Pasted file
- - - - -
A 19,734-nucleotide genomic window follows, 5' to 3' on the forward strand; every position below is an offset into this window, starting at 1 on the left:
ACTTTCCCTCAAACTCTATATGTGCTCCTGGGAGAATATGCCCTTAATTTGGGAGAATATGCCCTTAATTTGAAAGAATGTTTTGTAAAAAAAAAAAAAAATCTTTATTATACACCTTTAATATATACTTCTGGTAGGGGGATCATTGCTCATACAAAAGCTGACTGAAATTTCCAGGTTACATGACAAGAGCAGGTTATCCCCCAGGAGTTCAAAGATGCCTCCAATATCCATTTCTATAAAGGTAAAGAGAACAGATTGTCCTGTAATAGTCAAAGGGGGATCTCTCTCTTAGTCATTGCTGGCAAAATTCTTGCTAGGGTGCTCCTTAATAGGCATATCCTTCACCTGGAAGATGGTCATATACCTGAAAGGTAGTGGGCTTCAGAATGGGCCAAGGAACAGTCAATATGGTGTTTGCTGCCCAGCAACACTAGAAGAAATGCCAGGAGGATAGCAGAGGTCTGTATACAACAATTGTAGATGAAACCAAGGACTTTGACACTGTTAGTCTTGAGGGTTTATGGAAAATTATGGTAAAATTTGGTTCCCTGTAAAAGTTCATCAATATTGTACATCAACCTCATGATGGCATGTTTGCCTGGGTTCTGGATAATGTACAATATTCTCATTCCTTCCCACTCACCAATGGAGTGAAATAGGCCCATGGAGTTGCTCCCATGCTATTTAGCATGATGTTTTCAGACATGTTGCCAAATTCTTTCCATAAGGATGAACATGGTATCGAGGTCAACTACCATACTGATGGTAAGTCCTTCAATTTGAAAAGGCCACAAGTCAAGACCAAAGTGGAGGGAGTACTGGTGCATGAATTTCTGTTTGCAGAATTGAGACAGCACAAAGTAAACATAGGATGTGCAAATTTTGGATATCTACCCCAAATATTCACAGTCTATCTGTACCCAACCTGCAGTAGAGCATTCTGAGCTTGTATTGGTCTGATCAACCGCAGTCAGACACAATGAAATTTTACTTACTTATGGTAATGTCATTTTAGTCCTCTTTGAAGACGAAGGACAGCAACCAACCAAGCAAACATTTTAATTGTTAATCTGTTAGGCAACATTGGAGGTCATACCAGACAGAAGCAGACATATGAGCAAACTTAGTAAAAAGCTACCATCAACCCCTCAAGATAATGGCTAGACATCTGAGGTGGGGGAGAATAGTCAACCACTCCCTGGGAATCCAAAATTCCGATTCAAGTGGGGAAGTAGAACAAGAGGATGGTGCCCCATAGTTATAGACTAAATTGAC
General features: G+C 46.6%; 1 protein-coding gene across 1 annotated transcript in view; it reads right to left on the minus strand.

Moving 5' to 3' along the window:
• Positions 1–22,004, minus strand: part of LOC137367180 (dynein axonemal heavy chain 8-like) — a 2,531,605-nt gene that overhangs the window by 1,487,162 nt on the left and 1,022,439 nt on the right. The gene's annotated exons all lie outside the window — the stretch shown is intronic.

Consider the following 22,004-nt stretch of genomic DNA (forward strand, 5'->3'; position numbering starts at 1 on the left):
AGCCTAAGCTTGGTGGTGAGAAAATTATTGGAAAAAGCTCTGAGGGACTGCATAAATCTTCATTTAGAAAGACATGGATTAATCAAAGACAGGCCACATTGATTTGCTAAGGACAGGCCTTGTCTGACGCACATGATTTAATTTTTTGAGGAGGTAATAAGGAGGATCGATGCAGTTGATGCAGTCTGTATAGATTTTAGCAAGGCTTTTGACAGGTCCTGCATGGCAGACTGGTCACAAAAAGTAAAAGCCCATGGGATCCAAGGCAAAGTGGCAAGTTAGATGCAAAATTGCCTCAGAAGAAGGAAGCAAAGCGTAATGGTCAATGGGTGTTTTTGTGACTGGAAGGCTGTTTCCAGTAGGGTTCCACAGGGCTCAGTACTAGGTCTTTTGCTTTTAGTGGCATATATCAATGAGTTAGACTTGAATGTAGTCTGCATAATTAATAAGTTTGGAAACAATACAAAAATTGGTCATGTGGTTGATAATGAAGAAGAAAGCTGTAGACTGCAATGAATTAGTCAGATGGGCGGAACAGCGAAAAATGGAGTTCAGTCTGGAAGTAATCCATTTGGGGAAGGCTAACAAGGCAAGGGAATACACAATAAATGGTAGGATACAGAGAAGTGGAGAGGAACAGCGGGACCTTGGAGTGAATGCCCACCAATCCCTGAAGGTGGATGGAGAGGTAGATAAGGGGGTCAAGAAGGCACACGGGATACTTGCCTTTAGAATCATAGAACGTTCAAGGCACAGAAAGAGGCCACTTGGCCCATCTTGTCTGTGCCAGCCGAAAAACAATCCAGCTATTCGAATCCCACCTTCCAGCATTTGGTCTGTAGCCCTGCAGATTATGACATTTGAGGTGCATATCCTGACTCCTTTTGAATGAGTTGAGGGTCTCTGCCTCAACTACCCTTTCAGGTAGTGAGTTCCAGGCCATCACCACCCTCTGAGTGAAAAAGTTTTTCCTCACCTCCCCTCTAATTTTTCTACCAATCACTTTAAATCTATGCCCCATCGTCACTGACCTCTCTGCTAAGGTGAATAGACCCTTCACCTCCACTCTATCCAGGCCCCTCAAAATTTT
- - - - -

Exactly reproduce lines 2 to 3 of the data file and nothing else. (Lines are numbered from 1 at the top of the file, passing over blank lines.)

ACTTTCCCTCAAACTCTATATGTGCTCCTGGGAGAATATGCCCTTAATTTGGGAGAATATGCCCTTAATTTGAAAGAATGTTTTGTAAAAAAAAAAAAAAATCTTTATTATACACCTTTAATATATACTTCTGGTAGGGGGATCATTGCTCATACAAAAGCTGACTGAAATTTCCAGGTTACATGACAAGAGCAGGTTATCCCCCAGGAGTTCAAAGATGCCTCCAATATCCATTTCTATAAAGGTAAAGAGAACAGATTGTCCTGTAATAGTCAAAGGGGGATCTCTCTCTTAGTCATTGCTGGCAAAATTCTTGCTAGGGTGCTCCTTAATAGGCATATCCTTCACCTGGAAGATGGTCATATACCTGAAAGGTAGTGGGCTTCAGAATGGGCCAAGGAACAGTCAATATGGTGTTTGCTGCCCAGCAACACTAGAAGAAATGCCAGGAGGATAGCAGAGGTCTGTATACAACAATTGTAGATGAAACCAAGGACTTTGACACTGTTAGTCTTGAGGGTTTATGGAAAATTATGGTAAAATTTGGTTCCCTGTAAAAGTTCATCAATATTGTACATCAACCTCATGATGGCATGTTTGCCTGGGTTCTGGATAATGTACAATATTCTCATTCCTTCCCACTCACCAATGGAGTGAAATAGGCCCATGGAGTTGCTCCCATGCTATTTAGCATGATGTTTTCAGACATGTTGCCAAATTCTTTCCATAAGGATGAACATGGTATCGAGGTCAACTACCATACTGATGGTAAGTCCTTCAATTTGAAAAGGCCACAAGTCAAGACCAAAGTGGAGGGAGTACTGGTGCATGAATTTCTGTTTGCAGAATTGAGACAGCACAAAGTAAACATAGGATGTGCAAATTTTGGATATCTACCCCAAATATTCACAGTCTATCTGTACCCAACCTGCAGTAGAGCATTCTGAGCTTGTATTGGTCTGATCAACCGCAGTCAGACACAATGAAATTTTACTTACTTATGGTAATGTCATTTTAGTCCTCTTTGAAGACGAAGGACAGCAACCAACCAAGCAAACATTTTAATTGTTAATCTGTTAGGCAACATTGGAGGTCATACCAGACAGAAGCAGACATATGAGCAAACTTAGTAAAAAGCTACCATCAACCCCTCAAGATAATGGCTAGACATCTGAGGTGGGGGAGAATAGTCAACCACTCCCTGGGAATCCAAAATTCCGATTCAAGTGGGGAAGTAGAACAAGAGGATGGTGCCCCATAGTTATAGACTAAATTGAC
General features: G+C 46.6%; 1 protein-coding gene across 1 annotated transcript in view; it reads right to left on the minus strand.